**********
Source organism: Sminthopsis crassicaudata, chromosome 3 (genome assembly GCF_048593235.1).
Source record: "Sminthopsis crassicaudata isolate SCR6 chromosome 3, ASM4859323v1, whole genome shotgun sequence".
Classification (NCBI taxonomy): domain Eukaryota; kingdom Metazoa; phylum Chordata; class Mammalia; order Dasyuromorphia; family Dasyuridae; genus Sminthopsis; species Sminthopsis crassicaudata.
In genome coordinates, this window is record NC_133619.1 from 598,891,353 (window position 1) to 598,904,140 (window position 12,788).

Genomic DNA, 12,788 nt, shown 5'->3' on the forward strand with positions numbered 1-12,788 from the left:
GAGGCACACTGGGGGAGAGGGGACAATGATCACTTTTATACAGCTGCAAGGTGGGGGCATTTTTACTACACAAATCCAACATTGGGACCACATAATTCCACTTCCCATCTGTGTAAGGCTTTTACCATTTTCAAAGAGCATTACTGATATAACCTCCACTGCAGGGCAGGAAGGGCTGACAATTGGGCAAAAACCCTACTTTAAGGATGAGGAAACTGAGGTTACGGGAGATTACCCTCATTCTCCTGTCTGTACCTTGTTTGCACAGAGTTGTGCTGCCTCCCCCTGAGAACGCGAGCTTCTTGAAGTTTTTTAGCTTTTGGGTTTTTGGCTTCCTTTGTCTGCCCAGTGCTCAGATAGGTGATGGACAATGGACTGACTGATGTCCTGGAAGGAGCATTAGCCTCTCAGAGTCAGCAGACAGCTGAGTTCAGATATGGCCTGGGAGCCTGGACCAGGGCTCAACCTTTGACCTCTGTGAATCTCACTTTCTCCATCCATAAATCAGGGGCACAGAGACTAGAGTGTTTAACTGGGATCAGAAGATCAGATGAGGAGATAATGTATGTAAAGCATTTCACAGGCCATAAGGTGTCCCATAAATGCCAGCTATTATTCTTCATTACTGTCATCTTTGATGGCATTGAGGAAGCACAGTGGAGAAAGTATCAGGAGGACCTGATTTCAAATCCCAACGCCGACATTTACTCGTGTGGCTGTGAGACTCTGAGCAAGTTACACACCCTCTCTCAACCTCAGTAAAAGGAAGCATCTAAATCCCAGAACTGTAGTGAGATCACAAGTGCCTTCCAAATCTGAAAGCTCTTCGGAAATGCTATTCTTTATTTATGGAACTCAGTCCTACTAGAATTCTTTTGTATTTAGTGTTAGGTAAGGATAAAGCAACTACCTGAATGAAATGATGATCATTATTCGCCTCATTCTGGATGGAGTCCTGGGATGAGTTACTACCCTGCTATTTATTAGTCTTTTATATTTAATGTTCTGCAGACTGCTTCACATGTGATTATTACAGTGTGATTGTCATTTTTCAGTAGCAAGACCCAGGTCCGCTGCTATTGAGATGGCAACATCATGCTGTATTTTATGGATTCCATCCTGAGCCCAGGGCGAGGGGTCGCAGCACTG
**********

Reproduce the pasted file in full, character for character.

Source organism: Sminthopsis crassicaudata, chromosome 3 (genome assembly GCF_048593235.1).
Source record: "Sminthopsis crassicaudata isolate SCR6 chromosome 3, ASM4859323v1, whole genome shotgun sequence".
Classification (NCBI taxonomy): domain Eukaryota; kingdom Metazoa; phylum Chordata; class Mammalia; order Dasyuromorphia; family Dasyuridae; genus Sminthopsis; species Sminthopsis crassicaudata.
In genome coordinates, this window is record NC_133619.1 from 598,891,353 (window position 1) to 598,904,140 (window position 12,788).

Genomic DNA, 12,788 nt, shown 5'->3' on the forward strand with positions numbered 1-12,788 from the left:
GAGGCACACTGGGGGAGAGGGGACAATGATCACTTTTATACAGCTGCAAGGTGGGGGCATTTTTACTACACAAATCCAACATTGGGACCACATAATTCCACTTCCCATCTGTGTAAGGCTTTTACCATTTTCAAAGAGCATTACTGATATAACCTCCACTGCAGGGCAGGAAGGGCTGACAATTGGGCAAAAACCCTACTTTAAGGATGAGGAAACTGAGGTTACGGGAGATTACCCTCATTCTCCTGTCTGTACCTTGTTTGCACAGAGTTGTGCTGCCTCCCCCTGAGAACGCGAGCTTCTTGAAGTTTTTTAGCTTTTGGGTTTTTGGCTTCCTTTGTCTGCCCAGTGCTCAGATAGGTGATGGACAATGGACTGACTGATGTCCTGGAAGGAGCATTAGCCTCTCAGAGTCAGCAGACAGCTGAGTTCAGATATGGCCTGGGAGCCTGGACCAGGGCTCAACCTTTGACCTCTGTGAATCTCACTTTCTCCATCCATAAATCAGGGGCACAGAGACTAGAGTGTTTAACTGGGATCAGAAGATCAGATGAGGAGATAATGTATGTAAAGCATTTCACAGGCCATAAGGTGTCCCATAAATGCCAGCTATTATTCTTCATTACTGTCATCTTTGATGGCATTGAGGAAGCACAGTGGAGAAAGTATCAGGAGGACCTGATTTCAAATCCCAACGCCGACATTTACTCGTGTGGCTGTGAGACTCTGAGCAAGTTACACACCCTCTCTCAACCTCAGTAAAAGGAAGCATCTAAATCCCAGAACTGTAGTGAGATCACAAGTGCCTTCCAAATCTGAAAGCTCTTCGGAAATGCTATTCTTTATTTATGGAACTCAGTCCTACTAGAATTCTTTTGTATTTAGTGTTAGGTAAGGATAAAGCAACTACCTGAATGAAATGATGATCATTATTCGCCTCATTCTGGATGGAGTCCTGGGATGAGTTACTACCCTGCTATTTATTAGTCTTTTATATTTAATGTTCTGCAGACTGCTTCACATGTGATTATTACAGTGTGATTGTCATTTTTCAGTAGCAAGACCCAGGTCCGCTGCTATTGAGATGGCAACATCATGCTGTATTTTATGGATTCCATCCTGAGCCCAGGGCGAGGGGTCGCAGCACTG